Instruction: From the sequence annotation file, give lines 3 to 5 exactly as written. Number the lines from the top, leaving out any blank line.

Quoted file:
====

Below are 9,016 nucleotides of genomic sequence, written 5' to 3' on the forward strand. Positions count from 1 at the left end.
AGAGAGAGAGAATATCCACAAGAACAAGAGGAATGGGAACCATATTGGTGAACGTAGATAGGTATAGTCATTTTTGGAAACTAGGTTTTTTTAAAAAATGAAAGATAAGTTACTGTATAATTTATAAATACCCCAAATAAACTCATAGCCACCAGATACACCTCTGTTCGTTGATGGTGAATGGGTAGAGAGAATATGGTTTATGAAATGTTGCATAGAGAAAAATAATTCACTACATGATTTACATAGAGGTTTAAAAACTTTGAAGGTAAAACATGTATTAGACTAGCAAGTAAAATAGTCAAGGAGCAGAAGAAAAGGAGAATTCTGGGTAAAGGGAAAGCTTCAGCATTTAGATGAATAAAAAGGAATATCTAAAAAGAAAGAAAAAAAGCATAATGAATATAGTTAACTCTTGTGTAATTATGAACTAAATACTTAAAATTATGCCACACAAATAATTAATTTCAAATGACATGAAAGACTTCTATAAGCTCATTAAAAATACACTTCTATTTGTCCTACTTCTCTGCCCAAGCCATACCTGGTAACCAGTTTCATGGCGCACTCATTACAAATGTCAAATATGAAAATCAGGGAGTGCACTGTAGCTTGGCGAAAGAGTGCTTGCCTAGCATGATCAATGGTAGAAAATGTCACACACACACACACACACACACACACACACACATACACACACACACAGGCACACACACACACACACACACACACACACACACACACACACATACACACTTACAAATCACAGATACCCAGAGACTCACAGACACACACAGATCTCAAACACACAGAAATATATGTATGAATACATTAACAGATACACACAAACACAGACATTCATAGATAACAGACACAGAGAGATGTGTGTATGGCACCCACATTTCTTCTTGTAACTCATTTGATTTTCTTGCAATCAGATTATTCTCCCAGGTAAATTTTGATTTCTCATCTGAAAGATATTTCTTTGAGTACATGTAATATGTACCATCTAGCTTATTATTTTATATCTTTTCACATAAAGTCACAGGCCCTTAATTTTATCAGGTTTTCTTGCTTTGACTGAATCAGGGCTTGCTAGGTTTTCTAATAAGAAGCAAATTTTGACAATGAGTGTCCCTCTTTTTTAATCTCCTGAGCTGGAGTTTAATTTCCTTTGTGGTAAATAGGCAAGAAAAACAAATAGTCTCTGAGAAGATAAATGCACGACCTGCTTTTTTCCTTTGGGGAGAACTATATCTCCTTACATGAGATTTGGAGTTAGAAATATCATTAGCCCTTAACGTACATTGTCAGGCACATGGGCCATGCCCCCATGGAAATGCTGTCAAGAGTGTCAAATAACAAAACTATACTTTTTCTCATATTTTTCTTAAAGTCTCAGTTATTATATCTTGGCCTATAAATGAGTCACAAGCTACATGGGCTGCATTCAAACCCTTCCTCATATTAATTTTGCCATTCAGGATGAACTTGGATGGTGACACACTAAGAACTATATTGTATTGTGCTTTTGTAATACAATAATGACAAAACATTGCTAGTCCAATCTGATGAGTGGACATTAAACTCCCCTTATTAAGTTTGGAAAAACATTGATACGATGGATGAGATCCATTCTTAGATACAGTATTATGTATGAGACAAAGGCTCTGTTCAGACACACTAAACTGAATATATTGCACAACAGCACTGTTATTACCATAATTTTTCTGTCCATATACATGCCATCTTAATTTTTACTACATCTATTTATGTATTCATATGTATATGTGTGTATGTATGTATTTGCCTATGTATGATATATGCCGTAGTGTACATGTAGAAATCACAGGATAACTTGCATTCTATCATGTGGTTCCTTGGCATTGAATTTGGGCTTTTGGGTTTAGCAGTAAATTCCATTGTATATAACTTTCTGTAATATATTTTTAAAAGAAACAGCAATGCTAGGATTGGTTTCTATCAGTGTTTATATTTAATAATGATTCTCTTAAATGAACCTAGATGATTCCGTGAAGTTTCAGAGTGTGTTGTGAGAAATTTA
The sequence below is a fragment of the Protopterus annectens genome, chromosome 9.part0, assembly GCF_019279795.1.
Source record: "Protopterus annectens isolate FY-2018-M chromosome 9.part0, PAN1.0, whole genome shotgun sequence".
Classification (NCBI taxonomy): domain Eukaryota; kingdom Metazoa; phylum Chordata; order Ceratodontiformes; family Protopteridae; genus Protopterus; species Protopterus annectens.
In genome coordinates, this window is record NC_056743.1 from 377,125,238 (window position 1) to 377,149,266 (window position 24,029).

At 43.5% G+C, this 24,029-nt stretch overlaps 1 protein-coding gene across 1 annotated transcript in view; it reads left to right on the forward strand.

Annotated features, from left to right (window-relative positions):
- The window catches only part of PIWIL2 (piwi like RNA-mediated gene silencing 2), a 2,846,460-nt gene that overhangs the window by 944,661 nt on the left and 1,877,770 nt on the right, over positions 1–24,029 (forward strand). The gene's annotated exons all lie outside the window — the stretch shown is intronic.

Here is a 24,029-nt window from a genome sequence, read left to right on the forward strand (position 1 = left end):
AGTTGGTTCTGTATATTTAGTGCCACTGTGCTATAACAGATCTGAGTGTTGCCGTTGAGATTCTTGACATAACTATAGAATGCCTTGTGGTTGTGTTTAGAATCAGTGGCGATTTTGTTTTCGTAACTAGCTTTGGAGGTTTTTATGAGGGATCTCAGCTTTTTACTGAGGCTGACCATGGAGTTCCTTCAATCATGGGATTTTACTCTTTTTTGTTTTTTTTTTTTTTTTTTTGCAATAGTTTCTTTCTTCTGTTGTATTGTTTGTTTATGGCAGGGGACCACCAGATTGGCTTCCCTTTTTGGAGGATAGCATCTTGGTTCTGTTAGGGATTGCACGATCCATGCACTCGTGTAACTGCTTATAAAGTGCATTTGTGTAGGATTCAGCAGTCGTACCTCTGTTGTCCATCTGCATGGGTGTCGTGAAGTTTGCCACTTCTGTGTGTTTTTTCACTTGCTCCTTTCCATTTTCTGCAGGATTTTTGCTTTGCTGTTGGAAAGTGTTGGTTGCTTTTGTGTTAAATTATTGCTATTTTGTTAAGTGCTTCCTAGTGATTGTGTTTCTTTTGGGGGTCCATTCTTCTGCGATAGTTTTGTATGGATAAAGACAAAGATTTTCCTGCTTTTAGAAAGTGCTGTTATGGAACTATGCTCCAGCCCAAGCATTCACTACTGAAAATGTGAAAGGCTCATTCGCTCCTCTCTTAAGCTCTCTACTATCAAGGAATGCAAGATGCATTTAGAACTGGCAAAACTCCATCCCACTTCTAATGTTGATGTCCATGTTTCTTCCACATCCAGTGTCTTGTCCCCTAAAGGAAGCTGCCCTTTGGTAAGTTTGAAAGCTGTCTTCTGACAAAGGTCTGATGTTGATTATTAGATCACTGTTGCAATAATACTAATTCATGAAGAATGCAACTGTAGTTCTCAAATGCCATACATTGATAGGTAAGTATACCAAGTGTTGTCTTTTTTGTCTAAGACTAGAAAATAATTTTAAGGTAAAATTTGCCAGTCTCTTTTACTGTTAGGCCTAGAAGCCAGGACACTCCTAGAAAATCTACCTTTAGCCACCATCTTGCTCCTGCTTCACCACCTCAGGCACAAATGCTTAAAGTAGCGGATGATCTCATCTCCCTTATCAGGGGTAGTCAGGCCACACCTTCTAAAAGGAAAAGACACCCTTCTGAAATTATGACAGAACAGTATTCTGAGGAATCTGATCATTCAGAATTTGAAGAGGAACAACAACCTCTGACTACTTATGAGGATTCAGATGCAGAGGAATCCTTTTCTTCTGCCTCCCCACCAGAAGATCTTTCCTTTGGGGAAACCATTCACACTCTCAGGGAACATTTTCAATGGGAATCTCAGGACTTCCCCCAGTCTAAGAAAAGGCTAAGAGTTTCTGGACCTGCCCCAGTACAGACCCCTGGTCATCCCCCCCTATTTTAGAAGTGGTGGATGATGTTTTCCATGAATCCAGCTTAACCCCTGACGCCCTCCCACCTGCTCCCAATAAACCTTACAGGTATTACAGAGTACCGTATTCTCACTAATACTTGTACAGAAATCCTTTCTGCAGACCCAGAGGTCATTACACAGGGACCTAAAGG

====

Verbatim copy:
The sequence below is a fragment of the Protopterus annectens genome, chromosome 9.part0, assembly GCF_019279795.1.
Source record: "Protopterus annectens isolate FY-2018-M chromosome 9.part0, PAN1.0, whole genome shotgun sequence".
Classification (NCBI taxonomy): domain Eukaryota; kingdom Metazoa; phylum Chordata; order Ceratodontiformes; family Protopteridae; genus Protopterus; species Protopterus annectens.